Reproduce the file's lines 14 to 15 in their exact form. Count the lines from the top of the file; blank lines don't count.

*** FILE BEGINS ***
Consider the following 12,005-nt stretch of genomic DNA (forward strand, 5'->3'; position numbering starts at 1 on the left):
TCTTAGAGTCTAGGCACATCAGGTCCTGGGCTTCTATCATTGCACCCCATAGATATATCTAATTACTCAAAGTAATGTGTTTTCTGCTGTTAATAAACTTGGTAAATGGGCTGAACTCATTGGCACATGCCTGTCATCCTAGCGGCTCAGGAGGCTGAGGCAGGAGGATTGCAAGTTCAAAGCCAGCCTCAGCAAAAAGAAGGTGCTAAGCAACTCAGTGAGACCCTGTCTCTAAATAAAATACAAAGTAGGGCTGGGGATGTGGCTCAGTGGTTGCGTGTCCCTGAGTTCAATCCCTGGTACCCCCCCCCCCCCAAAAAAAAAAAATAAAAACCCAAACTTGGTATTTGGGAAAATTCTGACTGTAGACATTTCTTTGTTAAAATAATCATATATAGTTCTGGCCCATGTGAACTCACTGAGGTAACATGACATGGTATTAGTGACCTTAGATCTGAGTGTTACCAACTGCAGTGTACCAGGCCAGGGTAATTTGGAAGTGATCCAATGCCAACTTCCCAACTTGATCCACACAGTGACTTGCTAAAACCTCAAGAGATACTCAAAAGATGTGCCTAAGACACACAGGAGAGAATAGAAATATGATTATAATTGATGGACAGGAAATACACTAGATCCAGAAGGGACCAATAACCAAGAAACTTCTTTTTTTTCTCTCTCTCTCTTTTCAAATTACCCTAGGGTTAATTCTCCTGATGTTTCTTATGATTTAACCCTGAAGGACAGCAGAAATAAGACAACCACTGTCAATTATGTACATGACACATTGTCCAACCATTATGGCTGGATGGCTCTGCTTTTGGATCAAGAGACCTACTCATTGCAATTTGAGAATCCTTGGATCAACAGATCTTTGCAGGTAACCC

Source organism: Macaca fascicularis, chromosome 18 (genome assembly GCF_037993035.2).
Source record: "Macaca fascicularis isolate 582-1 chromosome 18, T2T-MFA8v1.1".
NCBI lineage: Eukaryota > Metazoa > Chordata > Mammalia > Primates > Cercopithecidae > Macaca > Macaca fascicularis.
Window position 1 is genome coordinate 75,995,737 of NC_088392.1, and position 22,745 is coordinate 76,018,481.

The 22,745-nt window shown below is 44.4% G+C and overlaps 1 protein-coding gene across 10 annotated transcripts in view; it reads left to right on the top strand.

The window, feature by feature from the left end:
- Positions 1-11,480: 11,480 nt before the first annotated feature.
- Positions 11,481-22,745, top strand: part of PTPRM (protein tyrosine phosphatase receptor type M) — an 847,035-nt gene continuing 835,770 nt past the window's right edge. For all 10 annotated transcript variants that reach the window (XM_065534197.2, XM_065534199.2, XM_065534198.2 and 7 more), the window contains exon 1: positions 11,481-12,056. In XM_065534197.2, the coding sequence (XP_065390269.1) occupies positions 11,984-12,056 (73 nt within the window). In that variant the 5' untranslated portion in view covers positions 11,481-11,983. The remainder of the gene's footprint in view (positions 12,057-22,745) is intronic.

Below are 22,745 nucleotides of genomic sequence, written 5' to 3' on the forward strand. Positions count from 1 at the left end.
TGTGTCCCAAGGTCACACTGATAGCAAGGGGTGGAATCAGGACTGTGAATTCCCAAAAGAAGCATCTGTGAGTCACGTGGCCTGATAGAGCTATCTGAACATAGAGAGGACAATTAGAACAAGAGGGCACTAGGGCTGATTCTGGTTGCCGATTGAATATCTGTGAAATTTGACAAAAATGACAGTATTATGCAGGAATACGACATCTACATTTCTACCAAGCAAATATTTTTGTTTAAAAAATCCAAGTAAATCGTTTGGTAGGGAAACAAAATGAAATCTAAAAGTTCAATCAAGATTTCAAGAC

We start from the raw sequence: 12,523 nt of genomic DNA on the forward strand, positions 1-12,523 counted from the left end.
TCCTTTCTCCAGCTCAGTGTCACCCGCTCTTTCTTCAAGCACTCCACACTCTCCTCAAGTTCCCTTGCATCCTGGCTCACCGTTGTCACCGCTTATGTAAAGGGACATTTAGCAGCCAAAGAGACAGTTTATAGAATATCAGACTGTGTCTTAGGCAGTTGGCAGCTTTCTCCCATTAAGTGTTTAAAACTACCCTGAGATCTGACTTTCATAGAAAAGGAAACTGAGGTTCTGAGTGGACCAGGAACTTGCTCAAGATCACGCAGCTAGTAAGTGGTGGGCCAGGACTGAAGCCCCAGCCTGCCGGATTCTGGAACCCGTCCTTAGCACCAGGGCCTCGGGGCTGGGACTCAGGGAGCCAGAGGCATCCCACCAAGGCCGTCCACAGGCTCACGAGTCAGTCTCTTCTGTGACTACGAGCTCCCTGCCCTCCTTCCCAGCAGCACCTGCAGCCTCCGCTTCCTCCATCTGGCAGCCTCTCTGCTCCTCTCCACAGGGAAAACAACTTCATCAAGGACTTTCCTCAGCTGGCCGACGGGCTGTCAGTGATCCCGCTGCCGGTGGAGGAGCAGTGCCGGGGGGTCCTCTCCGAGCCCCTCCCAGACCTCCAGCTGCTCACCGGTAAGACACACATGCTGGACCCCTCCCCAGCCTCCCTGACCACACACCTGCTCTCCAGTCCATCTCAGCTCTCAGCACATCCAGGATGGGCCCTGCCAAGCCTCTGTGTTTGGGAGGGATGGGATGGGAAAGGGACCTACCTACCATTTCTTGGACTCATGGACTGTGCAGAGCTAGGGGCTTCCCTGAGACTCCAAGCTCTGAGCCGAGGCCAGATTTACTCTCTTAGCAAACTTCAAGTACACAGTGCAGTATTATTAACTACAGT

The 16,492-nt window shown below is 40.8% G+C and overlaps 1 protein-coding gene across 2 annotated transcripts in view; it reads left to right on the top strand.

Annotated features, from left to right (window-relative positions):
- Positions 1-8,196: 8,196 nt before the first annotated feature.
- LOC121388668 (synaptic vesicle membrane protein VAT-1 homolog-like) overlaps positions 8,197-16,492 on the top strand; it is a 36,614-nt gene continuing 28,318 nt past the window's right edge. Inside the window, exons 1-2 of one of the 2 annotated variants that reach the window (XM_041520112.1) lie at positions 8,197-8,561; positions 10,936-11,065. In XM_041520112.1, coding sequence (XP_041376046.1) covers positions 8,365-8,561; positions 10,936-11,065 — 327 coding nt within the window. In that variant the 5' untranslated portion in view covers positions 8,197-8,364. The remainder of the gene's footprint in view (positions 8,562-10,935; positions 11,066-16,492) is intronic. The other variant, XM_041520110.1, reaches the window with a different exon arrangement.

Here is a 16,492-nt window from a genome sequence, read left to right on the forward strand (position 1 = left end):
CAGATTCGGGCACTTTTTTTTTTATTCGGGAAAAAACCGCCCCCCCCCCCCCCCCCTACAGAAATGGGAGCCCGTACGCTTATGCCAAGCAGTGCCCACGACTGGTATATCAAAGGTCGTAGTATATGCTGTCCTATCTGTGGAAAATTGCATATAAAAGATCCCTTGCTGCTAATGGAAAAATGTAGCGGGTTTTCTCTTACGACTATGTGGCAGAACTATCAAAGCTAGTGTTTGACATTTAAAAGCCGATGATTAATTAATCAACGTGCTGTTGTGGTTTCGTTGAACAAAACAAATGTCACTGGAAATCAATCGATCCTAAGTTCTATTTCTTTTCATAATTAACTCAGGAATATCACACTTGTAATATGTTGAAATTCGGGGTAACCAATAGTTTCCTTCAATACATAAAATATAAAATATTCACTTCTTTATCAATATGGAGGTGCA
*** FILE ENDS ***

TCCTTTCTCCAGCTCAGTGTCACCCGCTCTTTCTTCAAGCACTCCACACTCTCCTCAAGTTCCCTTGCATCCTGGCTCACCGTTGTCACCGCTTATGTAAAGGGACATTTAGCAGCCAAAGAGACAGTTTATAGAATATCAGACTGTGTCTTAGGCAGTTGGCAGCTTTCTCCCATTAAGTGTTTAAAACTACCCTGAGATCTGACTTTCATAGAAAAGGAAACTGAGGTTCTGAGTGGACCAGGAACTTGCTCAAGATCACGCAGCTAGTAAGTGGTGGGCCAGGACTGAAGCCCCAGCCTGCCGGATTCTGGAACCCGTCCTTAGCACCAGGGCCTCGGGGCTGGGACTCAGGGAGCCAGAGGCATCCCACCAAGGCCGTCCACAGGCTCACGAGTCAGTCTCTTCTGTGACTACGAGCTCCCTGCCCTCCTTCCCAGCAGCACCTGCAGCCTCCGCTTCCTCCATCTGGCAGCCTCTCTGCTCCTCTCCACAGGGAAAACAACTTCATCAAGGACTTTCCTCAGCTGGCCGACGGGCTGTCAGTGATCCCGCTGCCGGTGGAGGAGCAGTGCCGGGGGGTCCTCTCCGAGCCCCTCCCAGACCTCCAGCTGCTCACCGGTAAGACACACATGCTGGACCCCTCCCCAGCCTCCCTGACCACACACCTGCTCTCCAGTCCATCTCAGCTCTCAGCACATCCAGGATGGGCCCTGCCAAGCCTCTGTGTTTGGGAGGGATGGGATGGGAAAGGGACCTACCTACCATTTCTTGGACTCATGGACTGTGCAGAGCTAGGGGCTTCCCTGAGACTCCAAGCTCTGAGCCGAGGCCAGATTTACTCTCTTAGCAAACTTCAAGTACACAGTGCAGTATTATTAACTACAGT

The 16,492-nt window shown below is 40.8% G+C and overlaps 1 protein-coding gene across 2 annotated transcripts in view; it reads left to right on the top strand.